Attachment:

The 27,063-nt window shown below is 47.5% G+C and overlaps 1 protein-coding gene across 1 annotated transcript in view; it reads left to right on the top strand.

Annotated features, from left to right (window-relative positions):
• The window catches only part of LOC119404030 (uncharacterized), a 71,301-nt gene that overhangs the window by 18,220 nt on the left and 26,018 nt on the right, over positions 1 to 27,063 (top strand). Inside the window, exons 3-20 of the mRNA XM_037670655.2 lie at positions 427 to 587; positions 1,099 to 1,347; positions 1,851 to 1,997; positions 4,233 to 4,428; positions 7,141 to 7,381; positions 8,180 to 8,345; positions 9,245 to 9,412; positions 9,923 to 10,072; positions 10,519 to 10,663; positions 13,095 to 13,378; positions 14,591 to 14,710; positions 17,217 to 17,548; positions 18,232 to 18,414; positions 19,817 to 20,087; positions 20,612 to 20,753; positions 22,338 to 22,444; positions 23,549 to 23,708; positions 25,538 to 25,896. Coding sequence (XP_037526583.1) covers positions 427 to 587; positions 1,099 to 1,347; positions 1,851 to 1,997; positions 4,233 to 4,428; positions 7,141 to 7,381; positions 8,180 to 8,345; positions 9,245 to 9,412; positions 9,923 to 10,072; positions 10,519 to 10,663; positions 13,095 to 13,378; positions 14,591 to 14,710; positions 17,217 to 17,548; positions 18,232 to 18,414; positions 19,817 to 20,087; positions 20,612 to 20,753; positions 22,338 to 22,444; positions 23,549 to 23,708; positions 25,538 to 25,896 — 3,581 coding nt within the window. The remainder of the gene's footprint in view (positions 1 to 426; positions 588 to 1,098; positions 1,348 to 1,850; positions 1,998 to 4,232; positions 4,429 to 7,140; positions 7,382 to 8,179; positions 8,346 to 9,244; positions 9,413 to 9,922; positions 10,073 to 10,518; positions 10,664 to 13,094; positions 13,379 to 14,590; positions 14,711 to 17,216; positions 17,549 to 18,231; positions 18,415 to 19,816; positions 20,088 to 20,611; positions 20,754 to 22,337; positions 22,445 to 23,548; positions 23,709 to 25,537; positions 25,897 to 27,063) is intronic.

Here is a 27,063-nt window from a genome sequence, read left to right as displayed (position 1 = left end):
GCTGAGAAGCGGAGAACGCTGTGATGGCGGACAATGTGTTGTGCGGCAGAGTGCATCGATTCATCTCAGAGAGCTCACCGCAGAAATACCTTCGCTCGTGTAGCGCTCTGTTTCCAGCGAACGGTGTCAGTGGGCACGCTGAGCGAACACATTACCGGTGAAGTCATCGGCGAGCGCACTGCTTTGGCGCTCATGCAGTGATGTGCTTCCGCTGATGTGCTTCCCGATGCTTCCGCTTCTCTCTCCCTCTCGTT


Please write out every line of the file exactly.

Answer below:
The 27,063-nt window shown below is 47.5% G+C and overlaps 1 protein-coding gene across 1 annotated transcript in view; it reads left to right on the top strand.

Annotated features, from left to right (window-relative positions):
• The window catches only part of LOC119404030 (uncharacterized), a 71,301-nt gene that overhangs the window by 18,220 nt on the left and 26,018 nt on the right, over positions 1 to 27,063 (top strand). Inside the window, exons 3-20 of the mRNA XM_037670655.2 lie at positions 427 to 587; positions 1,099 to 1,347; positions 1,851 to 1,997; positions 4,233 to 4,428; positions 7,141 to 7,381; positions 8,180 to 8,345; positions 9,245 to 9,412; positions 9,923 to 10,072; positions 10,519 to 10,663; positions 13,095 to 13,378; positions 14,591 to 14,710; positions 17,217 to 17,548; positions 18,232 to 18,414; positions 19,817 to 20,087; positions 20,612 to 20,753; positions 22,338 to 22,444; positions 23,549 to 23,708; positions 25,538 to 25,896. Coding sequence (XP_037526583.1) covers positions 427 to 587; positions 1,099 to 1,347; positions 1,851 to 1,997; positions 4,233 to 4,428; positions 7,141 to 7,381; positions 8,180 to 8,345; positions 9,245 to 9,412; positions 9,923 to 10,072; positions 10,519 to 10,663; positions 13,095 to 13,378; positions 14,591 to 14,710; positions 17,217 to 17,548; positions 18,232 to 18,414; positions 19,817 to 20,087; positions 20,612 to 20,753; positions 22,338 to 22,444; positions 23,549 to 23,708; positions 25,538 to 25,896 — 3,581 coding nt within the window. The remainder of the gene's footprint in view (positions 1 to 426; positions 588 to 1,098; positions 1,348 to 1,850; positions 1,998 to 4,232; positions 4,429 to 7,140; positions 7,382 to 8,179; positions 8,346 to 9,244; positions 9,413 to 9,922; positions 10,073 to 10,518; positions 10,664 to 13,094; positions 13,379 to 14,590; positions 14,711 to 17,216; positions 17,549 to 18,231; positions 18,415 to 19,816; positions 20,088 to 20,611; positions 20,754 to 22,337; positions 22,445 to 23,548; positions 23,709 to 25,537; positions 25,897 to 27,063) is intronic.

Here is a 27,063-nt window from a genome sequence, read left to right as displayed (position 1 = left end):
GCTGAGAAGCGGAGAACGCTGTGATGGCGGACAATGTGTTGTGCGGCAGAGTGCATCGATTCATCTCAGAGAGCTCACCGCAGAAATACCTTCGCTCGTGTAGCGCTCTGTTTCCAGCGAACGGTGTCAGTGGGCACGCTGAGCGAACACATTACCGGTGAAGTCATCGGCGAGCGCACTGCTTTGGCGCTCATGCAGTGATGTGCTTCCGCTGATGTGCTTCCCGATGCTTCCGCTTCTCTCTCCCTCTCGTT